We believe that there is an explosion of demand about to come from corporations that are embracing the new tactics of “content marketing.” These businesses must increasingly compete on the value of their content rather than the size of their advertising budget, and they will need to hire professionals to help them. This may be small consolation to many journalists, but at least it offers the possibility of a living wage that enables them to practice independent journalism, if only in their spare time.


Second-half magazine circulation continued to tumble in 2010, with Hearst down 6% and Condé Nast off 10%. The biggest culprit is declining newsstand sales as consumers increasingly turn to their smart phones for information. Paid subscriptions were actually up 3.2%. Magazines continue to cut distribution and increase subscription prices in order to prop up profitability.

An interesting side note to this story  is that Sports Illustrated will stop selling print-only subscriptions. Instead of paying $39 to receive the magazine, people will now have to pay $48 to get a bundled print, web and Android app edition . Why no iPad version? The publisher and Apple are still trying to work that out, but nothing is expected soon.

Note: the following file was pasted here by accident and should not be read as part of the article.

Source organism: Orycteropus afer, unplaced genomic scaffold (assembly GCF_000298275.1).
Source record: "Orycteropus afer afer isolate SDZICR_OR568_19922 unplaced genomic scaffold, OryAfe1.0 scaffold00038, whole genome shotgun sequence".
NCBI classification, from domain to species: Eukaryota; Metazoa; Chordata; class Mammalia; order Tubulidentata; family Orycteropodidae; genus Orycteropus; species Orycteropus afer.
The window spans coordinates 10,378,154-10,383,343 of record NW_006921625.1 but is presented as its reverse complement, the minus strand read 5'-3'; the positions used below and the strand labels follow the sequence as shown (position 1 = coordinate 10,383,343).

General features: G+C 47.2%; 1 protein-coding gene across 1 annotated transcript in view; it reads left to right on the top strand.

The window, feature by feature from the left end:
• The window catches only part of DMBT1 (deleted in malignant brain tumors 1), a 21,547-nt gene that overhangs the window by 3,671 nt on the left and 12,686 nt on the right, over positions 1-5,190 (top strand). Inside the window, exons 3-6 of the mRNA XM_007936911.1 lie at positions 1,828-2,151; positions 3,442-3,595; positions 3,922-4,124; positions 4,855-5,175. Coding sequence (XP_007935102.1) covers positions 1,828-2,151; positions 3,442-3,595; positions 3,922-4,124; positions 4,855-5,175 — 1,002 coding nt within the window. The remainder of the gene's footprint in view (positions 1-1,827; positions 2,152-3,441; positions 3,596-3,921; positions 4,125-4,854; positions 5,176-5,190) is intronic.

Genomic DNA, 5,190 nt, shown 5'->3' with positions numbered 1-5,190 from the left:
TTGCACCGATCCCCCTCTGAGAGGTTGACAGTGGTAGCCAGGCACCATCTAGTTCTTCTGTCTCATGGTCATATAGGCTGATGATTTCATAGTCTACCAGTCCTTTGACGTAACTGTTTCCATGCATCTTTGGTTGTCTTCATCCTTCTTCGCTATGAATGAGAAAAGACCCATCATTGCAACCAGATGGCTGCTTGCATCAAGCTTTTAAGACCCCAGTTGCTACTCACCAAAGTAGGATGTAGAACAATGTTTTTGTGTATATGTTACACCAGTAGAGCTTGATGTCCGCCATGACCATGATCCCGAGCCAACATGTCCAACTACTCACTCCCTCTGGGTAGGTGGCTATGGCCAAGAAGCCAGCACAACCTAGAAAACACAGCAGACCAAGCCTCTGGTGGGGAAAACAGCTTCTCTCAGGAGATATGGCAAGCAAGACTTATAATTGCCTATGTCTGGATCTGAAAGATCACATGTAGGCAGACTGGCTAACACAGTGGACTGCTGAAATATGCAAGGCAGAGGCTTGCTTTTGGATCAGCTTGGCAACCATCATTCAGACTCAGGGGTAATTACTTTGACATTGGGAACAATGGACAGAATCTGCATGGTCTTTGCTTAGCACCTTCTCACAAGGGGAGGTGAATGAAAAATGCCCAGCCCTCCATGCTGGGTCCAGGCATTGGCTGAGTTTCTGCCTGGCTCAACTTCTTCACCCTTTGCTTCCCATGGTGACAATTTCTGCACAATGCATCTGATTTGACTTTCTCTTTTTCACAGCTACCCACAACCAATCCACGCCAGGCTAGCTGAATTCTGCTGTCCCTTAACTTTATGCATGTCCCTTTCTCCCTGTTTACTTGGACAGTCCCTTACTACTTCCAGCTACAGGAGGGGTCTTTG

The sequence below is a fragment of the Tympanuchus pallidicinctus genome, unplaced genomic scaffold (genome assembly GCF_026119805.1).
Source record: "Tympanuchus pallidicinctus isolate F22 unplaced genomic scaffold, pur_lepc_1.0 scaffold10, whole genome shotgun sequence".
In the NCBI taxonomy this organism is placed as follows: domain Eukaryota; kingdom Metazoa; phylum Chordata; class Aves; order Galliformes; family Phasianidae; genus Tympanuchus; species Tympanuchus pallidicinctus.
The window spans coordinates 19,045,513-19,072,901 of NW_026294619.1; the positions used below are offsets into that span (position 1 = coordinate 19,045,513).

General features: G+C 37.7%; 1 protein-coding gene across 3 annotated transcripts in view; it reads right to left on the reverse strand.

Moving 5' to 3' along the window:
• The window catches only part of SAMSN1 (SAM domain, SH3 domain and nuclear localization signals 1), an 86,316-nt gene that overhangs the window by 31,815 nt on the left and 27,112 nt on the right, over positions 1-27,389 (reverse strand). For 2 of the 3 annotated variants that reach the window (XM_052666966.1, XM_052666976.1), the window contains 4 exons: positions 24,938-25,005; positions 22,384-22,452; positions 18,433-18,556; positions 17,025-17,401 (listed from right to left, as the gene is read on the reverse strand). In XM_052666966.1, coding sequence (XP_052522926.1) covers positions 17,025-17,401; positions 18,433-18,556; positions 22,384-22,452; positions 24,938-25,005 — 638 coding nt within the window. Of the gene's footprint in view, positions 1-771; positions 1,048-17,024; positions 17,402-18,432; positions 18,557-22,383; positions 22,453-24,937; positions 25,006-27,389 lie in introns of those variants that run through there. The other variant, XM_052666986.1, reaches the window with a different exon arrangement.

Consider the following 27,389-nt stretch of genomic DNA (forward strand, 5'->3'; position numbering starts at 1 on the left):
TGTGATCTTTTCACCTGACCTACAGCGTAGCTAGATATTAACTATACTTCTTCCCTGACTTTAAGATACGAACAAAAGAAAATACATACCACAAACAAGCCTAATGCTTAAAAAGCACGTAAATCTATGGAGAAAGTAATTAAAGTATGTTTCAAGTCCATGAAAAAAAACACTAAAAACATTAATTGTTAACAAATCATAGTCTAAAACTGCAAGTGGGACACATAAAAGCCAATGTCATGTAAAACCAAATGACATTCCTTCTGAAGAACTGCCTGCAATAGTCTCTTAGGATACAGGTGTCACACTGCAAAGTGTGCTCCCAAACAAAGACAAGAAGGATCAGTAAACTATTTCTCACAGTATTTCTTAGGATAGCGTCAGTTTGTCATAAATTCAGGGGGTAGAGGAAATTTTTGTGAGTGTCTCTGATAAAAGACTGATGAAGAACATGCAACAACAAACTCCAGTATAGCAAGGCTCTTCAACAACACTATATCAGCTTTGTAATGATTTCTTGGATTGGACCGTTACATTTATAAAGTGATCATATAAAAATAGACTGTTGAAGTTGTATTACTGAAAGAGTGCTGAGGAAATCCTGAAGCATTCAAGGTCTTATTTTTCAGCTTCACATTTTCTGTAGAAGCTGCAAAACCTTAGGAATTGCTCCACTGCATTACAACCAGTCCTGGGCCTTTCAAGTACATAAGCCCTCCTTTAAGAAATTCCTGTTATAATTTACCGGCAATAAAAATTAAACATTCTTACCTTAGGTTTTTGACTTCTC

More shenanigans in the Tribune Co.’s Chapter 11 mess. It just gets uglier and uglier.

And Finally…

Colorized photo at Fiverr.com

If you think “crowdsourcing” is destroying the economy, then don’t read this…

  • “Princecharming” will type up a poem about anything you want and send it to you, signed, in the mail.
  • “Nick0000″ will turn a black-and-white image into a color image (left).
  • “Berthold” will proofread 800 words of English or German.
  • “sugars68” will write a unique original article for any keyword, with delivery in 24 hours.

What do these stunts have in common? They’re all things people will do for $5. At Fiverr.com you can find people to provide products and services ranging from the ordinary (deliver parenting advice) to the bizarre (design your name from energy drink tabs) for a lousy sawbuck.

Fiverr is a real e-commerce site. If you want to take someone up on an offer, click a button, pay by PayPal or credit card and wait for the results. Buyers can rate the quality of the transaction and sellers can accumulate feedback scores, just like on eBay. You can even post a request for people who will fulfill your desire. All for five bucks. Amazing.